|March 21, 2013
Is there a panic on the Potomac? The Congress has turned into a wailing wall just to hear all the moans about threatened cuts in what is patriotically known as our Defense budget.
Never mind that many of the cuts were ordered from above because the people at the top know how much they have to slash given all the waste, planned obsolescence and other waste they can afford to trim before they cut the bone or some hostile force can bring us to our knees.
The people who experience the reality up close and personal know that the public is being defrauded on almost every level.
Listen to Sgt. 1st Class Robert Zlotow from Fort Riley, Kan. who had the guts to send this letter to Army Times.
“I nearly spit out my dinner when I read your headline “Fighting through austerity” (March 4).
Even with these “evil” and “scary” cuts factored in, the defense budget will still rise every year in the foreseeable future. According to the Congressional Budget Office, the projected defense budget will still go from $593 billion in fiscal year 2014 to $702 billion in 2023, even if this sequester is allowed to stand.
When I hear politicians and the top brass say that training will have to be cut back and units will go without supplies, and all these other dire consequences, it begs a very simple question:
What on earth are they doing with all that money?
If troops are not getting trained and their benefits are being cut back, then where are these hundreds of billions of dollars in our budget going?
Only in the cesspool of fraud, waste and abuse that is the Defense Department can budgets like these be called “austere.”
Thank you Sergeant. Your letter from the trenches at the Fort named after the Life of Riley, brings to mind another Sgt., Sergeant Bilko played by Phil Silvers whose popular TV series kept millions of Americans laughing every week for years about the absurdity of “the service.”
What was clear that Bilko and the boys were serving a machine that was kept in business by what a former General and president Dwight David Eisenhower called the military industrial complex. He is remembered as much for his candor in that ‘farewell address” as for being the “Supreme Commander” who won World War 2.
Ike was a military insider turned critic and prophet. As Andrew Bacevic noted on the Atlantic:
“Equally significant, if now nearly forgotten, was his presentation to the American Society of Newspaper Editors on April 16, 1953. In this speech, the president contemplated a world permanently perched on the brink of war—“humanity hanging from a cross of iron”— and he appealed to Americans to assess the consequences likely to ensue.” The consequences are “the dangers of the perpetual march to war it has put us on.”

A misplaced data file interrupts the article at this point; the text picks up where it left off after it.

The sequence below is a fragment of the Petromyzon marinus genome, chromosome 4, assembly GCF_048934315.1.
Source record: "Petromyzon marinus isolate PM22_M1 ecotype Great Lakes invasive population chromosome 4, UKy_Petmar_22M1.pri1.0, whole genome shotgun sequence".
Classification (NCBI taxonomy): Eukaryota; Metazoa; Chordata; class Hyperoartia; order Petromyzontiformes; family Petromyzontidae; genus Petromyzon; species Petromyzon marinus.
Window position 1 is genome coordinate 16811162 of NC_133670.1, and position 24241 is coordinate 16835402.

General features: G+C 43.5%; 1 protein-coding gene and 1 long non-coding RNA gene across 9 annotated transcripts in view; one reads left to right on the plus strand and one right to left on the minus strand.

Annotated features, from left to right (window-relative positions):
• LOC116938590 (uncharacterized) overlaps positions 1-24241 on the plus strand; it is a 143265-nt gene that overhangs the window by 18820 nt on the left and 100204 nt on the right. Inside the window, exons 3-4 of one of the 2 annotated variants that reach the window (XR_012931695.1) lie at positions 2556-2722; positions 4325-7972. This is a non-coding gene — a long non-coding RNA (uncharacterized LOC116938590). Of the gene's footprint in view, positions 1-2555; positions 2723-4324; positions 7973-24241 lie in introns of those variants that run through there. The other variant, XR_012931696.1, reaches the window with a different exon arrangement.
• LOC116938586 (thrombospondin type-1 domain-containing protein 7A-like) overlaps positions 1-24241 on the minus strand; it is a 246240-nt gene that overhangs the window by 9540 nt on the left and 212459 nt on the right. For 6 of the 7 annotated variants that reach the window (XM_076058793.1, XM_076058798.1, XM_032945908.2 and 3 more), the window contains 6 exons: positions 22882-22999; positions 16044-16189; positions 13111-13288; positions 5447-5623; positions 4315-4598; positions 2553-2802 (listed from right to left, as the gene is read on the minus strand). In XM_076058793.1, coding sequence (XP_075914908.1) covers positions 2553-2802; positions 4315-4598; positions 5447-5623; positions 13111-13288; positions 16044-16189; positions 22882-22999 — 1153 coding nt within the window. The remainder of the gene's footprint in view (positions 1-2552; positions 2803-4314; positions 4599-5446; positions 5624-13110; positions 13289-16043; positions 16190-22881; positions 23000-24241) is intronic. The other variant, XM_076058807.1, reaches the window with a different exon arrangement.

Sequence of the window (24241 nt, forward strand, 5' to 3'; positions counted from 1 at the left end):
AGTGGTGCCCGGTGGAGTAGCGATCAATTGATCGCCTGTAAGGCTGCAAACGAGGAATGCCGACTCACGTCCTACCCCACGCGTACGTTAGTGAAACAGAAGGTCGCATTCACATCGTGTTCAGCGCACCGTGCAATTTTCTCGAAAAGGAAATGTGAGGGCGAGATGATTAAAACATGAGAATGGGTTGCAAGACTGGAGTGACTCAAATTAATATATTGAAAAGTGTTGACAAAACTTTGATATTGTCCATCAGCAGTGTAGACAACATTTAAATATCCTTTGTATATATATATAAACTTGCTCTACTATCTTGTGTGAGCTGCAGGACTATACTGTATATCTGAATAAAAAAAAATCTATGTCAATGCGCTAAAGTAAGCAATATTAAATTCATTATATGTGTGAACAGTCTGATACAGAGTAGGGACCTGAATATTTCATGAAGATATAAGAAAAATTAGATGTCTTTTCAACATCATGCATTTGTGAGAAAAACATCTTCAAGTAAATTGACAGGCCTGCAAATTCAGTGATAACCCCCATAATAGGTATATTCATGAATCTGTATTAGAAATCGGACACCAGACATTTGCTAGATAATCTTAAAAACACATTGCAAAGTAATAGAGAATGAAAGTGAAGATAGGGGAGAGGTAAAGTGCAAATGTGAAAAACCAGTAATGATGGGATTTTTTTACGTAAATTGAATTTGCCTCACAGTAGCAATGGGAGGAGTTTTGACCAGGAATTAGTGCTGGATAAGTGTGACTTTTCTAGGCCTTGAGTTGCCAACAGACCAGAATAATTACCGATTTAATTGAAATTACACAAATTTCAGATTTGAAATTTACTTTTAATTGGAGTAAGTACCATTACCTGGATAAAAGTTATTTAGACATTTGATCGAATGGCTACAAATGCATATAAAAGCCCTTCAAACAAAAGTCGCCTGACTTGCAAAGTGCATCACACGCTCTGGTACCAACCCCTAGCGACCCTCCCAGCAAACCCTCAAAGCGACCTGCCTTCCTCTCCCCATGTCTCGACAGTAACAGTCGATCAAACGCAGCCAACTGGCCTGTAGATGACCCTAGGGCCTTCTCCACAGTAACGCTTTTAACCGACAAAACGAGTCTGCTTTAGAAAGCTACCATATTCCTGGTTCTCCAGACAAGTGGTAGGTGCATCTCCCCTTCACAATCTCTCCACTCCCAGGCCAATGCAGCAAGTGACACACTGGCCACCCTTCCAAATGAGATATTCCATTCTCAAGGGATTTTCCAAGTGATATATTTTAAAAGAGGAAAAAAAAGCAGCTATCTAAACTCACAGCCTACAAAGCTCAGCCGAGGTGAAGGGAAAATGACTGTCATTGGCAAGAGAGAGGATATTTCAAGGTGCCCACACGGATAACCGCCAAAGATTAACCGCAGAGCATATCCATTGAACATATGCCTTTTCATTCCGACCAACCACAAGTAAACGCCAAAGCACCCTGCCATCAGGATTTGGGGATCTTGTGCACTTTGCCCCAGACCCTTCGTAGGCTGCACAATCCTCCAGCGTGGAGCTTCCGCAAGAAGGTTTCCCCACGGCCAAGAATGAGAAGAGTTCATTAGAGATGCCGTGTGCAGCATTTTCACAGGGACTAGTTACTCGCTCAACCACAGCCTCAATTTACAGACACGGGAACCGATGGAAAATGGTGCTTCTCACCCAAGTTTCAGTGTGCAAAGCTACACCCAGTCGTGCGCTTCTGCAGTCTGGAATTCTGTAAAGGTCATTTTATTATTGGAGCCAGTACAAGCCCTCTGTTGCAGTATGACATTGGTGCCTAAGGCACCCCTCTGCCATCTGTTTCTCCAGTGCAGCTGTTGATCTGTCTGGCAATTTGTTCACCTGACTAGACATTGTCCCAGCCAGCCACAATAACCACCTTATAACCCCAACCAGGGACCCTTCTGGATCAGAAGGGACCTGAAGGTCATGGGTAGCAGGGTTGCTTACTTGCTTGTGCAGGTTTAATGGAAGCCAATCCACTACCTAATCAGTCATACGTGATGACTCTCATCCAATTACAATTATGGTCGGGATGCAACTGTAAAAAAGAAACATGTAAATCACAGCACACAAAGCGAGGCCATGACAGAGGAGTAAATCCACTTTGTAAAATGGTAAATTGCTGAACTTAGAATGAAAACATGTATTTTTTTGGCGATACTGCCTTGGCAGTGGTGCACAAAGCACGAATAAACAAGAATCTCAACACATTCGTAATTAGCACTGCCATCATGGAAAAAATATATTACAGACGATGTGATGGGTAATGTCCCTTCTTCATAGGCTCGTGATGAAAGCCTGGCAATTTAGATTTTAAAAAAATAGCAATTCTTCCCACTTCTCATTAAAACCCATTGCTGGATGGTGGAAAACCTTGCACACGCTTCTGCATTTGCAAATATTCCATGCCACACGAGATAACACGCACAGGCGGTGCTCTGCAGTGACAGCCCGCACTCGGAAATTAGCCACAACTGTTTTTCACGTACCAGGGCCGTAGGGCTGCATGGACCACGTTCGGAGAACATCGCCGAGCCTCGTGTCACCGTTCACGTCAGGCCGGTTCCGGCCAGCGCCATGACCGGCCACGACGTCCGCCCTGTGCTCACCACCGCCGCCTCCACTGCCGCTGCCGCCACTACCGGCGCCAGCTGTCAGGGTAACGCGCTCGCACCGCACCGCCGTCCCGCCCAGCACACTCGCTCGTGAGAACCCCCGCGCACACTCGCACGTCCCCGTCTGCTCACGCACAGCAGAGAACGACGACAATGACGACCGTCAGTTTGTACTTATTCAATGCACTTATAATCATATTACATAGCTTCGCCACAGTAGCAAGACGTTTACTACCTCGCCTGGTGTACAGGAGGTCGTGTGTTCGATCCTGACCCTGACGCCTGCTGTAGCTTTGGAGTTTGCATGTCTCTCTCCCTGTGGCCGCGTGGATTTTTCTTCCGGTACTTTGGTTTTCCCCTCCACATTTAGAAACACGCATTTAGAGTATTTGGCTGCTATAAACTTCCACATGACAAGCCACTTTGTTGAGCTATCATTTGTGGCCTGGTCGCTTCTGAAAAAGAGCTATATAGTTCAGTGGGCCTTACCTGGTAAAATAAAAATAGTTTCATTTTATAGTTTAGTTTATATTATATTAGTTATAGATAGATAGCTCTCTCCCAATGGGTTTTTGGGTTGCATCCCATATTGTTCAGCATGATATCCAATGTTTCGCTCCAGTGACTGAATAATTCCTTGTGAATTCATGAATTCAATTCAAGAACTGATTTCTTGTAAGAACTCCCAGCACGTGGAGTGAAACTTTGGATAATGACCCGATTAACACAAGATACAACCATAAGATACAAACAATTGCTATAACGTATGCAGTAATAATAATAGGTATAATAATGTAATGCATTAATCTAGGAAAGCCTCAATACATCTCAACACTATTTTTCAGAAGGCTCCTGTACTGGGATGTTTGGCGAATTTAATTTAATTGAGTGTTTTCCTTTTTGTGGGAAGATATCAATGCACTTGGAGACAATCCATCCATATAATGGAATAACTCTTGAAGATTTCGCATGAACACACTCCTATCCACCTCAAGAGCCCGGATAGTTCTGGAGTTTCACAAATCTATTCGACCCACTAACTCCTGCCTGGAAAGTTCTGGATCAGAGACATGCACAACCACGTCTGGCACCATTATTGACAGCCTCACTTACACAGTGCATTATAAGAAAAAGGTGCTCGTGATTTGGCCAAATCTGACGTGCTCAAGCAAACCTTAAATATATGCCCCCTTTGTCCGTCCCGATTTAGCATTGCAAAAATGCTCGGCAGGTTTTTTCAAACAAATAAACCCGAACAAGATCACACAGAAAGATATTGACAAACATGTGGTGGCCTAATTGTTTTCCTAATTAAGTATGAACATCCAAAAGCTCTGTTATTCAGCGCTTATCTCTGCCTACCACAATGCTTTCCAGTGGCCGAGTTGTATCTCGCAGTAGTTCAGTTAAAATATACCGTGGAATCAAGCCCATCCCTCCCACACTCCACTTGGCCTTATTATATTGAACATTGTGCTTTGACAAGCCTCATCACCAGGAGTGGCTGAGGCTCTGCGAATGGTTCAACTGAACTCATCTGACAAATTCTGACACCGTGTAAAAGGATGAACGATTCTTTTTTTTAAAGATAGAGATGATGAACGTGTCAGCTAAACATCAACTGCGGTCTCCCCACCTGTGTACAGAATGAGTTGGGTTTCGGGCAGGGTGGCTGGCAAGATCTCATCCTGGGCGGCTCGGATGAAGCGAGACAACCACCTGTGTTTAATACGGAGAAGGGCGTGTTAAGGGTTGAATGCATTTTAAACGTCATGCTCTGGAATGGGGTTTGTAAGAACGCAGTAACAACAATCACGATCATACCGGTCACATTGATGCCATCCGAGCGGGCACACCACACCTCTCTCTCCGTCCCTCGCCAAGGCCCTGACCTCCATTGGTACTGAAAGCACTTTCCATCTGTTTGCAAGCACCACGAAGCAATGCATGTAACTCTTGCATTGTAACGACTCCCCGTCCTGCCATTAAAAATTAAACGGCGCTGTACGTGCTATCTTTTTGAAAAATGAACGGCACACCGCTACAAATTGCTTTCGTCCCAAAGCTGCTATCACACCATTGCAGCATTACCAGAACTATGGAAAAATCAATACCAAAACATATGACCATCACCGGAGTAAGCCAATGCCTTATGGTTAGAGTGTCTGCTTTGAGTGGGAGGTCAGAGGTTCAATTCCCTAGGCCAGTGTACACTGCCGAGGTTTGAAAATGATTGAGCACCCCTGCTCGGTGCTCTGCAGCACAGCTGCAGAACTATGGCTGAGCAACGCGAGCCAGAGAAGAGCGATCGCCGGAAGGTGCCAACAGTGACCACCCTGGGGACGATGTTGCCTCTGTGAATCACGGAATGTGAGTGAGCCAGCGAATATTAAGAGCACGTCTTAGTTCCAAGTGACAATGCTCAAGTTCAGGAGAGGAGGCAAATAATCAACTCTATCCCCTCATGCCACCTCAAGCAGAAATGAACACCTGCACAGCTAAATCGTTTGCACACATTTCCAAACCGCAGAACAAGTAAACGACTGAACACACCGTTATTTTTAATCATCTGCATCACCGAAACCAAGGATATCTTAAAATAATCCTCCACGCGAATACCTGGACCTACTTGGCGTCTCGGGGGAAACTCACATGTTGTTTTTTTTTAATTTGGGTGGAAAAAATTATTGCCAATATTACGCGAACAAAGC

War has always been a business first, and for the economy of these United States a very good one. Keeping the weapons factories and high tech workshops humming not only creates jobs but also a flow of exports that keep the USA alive. We may not be number #1 in maternal health but we are number one in arms sales,
These contracts keep the complex soaring; one report on MilitaryIndustrialComplex.com recorded a total of 22,828 publicly reported defense contracts. That number has grown dramatically over the years. And it will grow more and more because of the revolving door between the contractors and the lobbyists and the politicians. More importantly, with the Congress blocking stimulus funds that could benefit those in need, military spending is used to primes many a pump because the Pentagon operates under the umbrella of unquestioned patriotism.
Some of these contracts seemed to be sweetened under the sheets, as John Grant reported,
“If Maryland is stopped in its efforts to force Montgomery County to give Lockheed Martin millions of dollars, we may never know whether that could have been done without sex. And that’s a shame. Yet it certainly should be reported that, according to Maryland Juice, “a lobbyist for Lockheed Martin may be dating one of the bill’s sponsors in the State Senate. Several Annapolis sources are now indicating to Maryland Juice that State Senator Rob Garagiola is currently romantically involved with lobbyist Hannah Powers of the Alexander & Cleaver firm. But Garagiola is a sponsor of the Lockheed welfare bill, and Powers is a lobbyist for Lockheed.”